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Last week I had to ship a handgun out for repair. When I gave the box to the FedEx guy he acted as if I just gave him a package containing a live bomb. I actually had to tell him that it's perfectly legal for an individual to ship a handgun back to the factory. Some people just don't want to deal with the hassles of shipping a firearm and prefer a FTF. Personally I will not do FTF when selling a gun as I never know who the heck is going to show up. I'd rather it be sent to an FFL and let them deal with it.

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With that seller's restrictions. 

I would check the serial number to be sure it ain't stolen.

OLG 

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1 hour ago, Big Sage, SASS #49891 Life said:

If your brother bought the gun and then shipped it to an FFL in your state, you would have to do a background check before you could pick it up. Your brother would have to do one also when it was bought. No straw purchase there.

 

On the trade, if both you and the other party both went to FFL's and traded thru them, background checks would be done. No problem there. If it was face to face, it would depend on the state you lived in. Probably not legal in most states now.

I have an Arizona CCP and live in the state.  I have purchased guns here and after the first one there is no background check and none on face-to-face purchases.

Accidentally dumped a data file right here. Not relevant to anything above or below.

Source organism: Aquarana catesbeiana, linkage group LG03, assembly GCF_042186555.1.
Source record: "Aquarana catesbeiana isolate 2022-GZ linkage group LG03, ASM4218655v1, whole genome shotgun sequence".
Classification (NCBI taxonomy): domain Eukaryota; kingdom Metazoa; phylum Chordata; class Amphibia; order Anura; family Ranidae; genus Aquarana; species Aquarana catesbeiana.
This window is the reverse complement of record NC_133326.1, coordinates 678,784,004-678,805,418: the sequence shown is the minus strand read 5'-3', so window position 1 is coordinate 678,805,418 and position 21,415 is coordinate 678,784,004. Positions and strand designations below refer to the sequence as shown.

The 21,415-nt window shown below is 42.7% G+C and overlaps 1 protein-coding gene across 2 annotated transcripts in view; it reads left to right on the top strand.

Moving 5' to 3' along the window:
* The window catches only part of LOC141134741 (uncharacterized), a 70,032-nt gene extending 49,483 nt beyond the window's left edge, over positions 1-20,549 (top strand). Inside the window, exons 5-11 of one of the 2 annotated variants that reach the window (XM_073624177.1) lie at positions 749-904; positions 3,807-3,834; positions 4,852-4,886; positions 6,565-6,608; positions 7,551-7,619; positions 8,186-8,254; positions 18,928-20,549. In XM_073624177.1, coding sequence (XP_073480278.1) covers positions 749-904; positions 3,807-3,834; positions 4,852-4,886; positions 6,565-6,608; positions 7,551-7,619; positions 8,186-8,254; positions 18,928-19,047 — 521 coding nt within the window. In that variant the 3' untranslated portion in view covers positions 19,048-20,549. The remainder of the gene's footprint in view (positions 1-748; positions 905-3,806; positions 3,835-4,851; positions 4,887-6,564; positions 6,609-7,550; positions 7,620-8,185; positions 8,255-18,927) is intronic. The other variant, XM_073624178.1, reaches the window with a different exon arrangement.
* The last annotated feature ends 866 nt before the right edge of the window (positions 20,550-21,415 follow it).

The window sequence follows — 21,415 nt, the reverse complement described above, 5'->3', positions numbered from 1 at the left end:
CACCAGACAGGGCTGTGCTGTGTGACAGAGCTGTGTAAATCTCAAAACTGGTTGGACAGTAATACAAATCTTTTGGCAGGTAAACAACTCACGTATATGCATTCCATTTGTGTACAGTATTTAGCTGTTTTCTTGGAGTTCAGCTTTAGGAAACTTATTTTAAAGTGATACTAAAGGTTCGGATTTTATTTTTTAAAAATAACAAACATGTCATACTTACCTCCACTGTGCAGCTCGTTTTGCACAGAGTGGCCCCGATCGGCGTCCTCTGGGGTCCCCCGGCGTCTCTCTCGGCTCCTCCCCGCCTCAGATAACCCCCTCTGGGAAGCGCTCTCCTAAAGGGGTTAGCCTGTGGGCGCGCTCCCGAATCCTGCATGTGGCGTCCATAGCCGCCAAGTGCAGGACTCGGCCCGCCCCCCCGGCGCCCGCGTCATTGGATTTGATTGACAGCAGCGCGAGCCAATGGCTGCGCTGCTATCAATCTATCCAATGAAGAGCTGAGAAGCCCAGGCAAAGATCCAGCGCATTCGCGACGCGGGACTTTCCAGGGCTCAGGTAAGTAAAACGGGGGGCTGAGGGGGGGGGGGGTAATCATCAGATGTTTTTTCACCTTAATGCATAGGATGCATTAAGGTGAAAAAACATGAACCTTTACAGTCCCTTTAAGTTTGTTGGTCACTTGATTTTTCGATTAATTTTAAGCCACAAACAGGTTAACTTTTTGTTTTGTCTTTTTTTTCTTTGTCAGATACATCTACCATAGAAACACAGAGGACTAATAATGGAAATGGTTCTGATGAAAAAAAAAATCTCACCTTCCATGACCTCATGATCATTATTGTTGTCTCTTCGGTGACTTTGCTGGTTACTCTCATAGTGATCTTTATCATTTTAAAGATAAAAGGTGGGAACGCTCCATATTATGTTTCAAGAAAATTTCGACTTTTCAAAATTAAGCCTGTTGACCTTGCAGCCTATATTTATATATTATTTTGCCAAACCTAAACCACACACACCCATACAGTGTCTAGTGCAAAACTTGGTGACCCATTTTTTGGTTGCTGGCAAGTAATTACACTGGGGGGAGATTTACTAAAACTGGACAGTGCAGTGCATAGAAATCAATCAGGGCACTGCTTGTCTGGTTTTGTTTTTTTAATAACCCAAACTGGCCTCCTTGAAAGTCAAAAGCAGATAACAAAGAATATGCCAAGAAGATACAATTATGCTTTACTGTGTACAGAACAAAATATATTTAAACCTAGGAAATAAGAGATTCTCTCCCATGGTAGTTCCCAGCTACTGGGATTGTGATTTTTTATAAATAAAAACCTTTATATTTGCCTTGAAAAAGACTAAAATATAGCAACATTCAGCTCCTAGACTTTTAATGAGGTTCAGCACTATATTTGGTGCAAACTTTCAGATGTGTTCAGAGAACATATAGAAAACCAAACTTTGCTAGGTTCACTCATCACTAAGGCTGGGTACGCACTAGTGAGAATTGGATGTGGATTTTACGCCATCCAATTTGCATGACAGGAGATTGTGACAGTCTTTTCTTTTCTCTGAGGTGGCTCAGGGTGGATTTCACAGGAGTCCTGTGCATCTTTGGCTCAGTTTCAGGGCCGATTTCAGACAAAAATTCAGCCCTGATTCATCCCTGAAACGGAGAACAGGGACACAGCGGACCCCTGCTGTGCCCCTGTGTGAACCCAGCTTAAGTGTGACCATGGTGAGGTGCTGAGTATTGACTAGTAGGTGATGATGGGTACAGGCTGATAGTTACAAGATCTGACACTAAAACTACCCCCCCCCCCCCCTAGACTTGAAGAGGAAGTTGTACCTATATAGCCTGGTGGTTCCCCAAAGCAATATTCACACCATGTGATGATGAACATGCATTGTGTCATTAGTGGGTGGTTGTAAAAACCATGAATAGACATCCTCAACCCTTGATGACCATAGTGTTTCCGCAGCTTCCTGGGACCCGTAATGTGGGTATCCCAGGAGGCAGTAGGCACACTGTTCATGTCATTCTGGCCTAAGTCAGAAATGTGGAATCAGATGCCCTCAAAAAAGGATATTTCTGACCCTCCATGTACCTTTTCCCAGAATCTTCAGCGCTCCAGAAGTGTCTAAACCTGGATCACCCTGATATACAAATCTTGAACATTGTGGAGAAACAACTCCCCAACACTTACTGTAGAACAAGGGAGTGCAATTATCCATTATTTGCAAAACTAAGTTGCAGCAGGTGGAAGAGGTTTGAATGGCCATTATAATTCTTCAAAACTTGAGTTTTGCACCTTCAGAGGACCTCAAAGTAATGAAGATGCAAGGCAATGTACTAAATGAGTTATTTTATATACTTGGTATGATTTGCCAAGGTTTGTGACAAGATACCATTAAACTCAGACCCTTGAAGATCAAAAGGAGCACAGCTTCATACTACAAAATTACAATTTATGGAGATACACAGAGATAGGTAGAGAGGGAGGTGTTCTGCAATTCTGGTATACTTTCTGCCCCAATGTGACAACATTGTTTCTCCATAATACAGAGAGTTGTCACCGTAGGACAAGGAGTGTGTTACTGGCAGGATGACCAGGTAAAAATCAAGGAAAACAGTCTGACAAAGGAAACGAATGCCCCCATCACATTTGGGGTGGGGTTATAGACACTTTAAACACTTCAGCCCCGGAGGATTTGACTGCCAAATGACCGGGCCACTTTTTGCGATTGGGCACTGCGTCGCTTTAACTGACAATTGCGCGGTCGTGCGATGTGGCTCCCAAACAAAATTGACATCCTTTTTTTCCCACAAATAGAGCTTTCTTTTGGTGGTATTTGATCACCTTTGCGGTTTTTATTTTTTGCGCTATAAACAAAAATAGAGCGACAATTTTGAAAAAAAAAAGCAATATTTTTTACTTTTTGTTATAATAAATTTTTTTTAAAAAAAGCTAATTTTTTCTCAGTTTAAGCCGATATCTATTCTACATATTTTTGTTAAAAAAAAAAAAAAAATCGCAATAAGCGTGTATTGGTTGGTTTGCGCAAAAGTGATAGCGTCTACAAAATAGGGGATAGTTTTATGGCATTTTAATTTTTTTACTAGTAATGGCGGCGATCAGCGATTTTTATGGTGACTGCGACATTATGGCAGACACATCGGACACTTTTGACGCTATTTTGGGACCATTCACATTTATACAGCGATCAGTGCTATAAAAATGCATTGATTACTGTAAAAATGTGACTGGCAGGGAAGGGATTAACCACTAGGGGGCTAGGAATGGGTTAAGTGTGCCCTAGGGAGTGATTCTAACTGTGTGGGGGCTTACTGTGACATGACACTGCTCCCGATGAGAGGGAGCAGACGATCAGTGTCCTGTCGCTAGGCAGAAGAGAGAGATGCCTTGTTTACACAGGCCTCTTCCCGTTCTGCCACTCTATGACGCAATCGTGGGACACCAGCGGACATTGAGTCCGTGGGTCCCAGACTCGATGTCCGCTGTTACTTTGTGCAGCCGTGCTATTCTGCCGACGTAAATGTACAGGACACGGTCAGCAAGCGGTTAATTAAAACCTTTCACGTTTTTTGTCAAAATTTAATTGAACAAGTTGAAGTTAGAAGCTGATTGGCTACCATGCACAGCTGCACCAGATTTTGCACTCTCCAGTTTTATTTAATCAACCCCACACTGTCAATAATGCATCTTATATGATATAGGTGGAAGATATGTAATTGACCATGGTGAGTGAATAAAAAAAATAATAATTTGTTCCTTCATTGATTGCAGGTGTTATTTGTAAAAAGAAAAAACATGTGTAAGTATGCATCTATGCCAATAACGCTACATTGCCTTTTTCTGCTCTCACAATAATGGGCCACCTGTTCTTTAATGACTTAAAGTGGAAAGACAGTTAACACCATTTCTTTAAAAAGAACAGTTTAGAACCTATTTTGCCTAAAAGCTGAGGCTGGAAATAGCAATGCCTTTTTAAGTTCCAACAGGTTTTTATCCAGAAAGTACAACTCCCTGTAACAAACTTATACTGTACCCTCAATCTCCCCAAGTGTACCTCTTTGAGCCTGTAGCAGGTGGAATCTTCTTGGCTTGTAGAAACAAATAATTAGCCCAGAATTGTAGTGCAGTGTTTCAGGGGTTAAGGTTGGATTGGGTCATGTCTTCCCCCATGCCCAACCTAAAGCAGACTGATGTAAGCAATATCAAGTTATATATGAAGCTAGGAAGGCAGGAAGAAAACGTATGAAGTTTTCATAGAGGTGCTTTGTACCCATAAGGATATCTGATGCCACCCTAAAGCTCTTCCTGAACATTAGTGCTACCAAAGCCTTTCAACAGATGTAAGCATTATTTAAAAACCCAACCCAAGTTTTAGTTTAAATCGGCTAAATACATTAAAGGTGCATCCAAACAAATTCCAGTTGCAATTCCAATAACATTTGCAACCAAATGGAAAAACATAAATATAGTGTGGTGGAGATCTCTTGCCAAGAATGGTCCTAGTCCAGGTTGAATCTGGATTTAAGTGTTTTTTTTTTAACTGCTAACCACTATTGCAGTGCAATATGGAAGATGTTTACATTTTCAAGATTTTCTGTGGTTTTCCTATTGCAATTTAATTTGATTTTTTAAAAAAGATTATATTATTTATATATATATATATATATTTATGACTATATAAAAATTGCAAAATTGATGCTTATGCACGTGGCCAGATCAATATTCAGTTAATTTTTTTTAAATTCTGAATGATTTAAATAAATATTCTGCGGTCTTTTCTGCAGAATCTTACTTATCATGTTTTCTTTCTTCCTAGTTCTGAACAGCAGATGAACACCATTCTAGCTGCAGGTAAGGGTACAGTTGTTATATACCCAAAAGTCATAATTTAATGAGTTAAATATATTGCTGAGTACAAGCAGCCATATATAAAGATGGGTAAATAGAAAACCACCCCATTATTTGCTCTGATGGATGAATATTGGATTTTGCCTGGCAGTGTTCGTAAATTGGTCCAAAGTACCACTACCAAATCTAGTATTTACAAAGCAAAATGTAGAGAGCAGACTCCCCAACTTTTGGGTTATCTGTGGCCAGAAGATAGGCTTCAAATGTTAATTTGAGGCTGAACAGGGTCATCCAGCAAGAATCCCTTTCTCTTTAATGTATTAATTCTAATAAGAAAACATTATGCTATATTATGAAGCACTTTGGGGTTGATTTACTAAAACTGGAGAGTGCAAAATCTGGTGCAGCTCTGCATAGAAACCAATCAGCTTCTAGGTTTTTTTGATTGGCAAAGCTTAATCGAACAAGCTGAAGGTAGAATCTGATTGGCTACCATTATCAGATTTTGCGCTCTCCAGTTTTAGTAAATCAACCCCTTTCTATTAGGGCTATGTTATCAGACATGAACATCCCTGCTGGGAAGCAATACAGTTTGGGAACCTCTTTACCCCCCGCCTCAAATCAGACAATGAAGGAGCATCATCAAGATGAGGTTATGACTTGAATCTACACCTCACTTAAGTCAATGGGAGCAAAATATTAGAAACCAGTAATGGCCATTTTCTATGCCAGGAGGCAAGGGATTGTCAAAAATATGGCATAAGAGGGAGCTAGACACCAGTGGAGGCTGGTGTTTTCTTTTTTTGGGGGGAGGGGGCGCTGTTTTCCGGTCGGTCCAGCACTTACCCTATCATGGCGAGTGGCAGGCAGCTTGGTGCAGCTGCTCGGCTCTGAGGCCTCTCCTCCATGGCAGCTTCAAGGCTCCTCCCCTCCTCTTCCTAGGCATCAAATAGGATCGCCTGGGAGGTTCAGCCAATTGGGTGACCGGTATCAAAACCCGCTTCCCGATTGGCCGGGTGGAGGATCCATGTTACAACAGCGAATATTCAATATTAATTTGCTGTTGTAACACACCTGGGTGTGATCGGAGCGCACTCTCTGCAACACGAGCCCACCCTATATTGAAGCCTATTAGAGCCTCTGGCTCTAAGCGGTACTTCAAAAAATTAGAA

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1 hour ago, Big Sage, SASS #49891 Life said:

If your brother bought the gun and then shipped it to an FFL in your state, you would have to do a background check before you could pick it up. Your brother would have to do one also when it was bought. No straw purchase there.

 

On the trade, if both you and the other party both went to FFL's and traded thru them, background checks would be done. No problem there. If it was face to face, it would depend on the state you lived in. Probably not legal in most states now.

 

Assuming the firearm in question is legal in all respects. (otherwise irrelevant to my actual question)

 

I think a face to face transfer is legal in my brother's state and I know it is in mine.  So, there would be no background check when he bought it for me, but there would be a background check when it was transferred to me from my LGS.  Still legal?

 

For the trade of my newly acquired firearm to my buddy (who, for the sake of this discussion, lives in my state) for the gun he had that I wanted no FFL involvement would be required.  Still legal?  I'm actually buying the gun, but I'm buying it knowing I will use it to trade.  So what if I just knew I was going to sell it for a profit?

 

1 hour ago, Patagonia Pete said:

I'd do it ... BUT ... Do you think the seller might really be wanting to avoid an FFL transfer because of the origin/status of the firearm? :ph34r:

 

edit: Assuming your state does not require and FFL transfer for face to face sales (we don't here in Arizona for residents).

Otherwise ... your brother is going to have to lie on the 4473 form (question 11A) ... which says .. NO .. if you are aquiring the firearm for another person. 

>>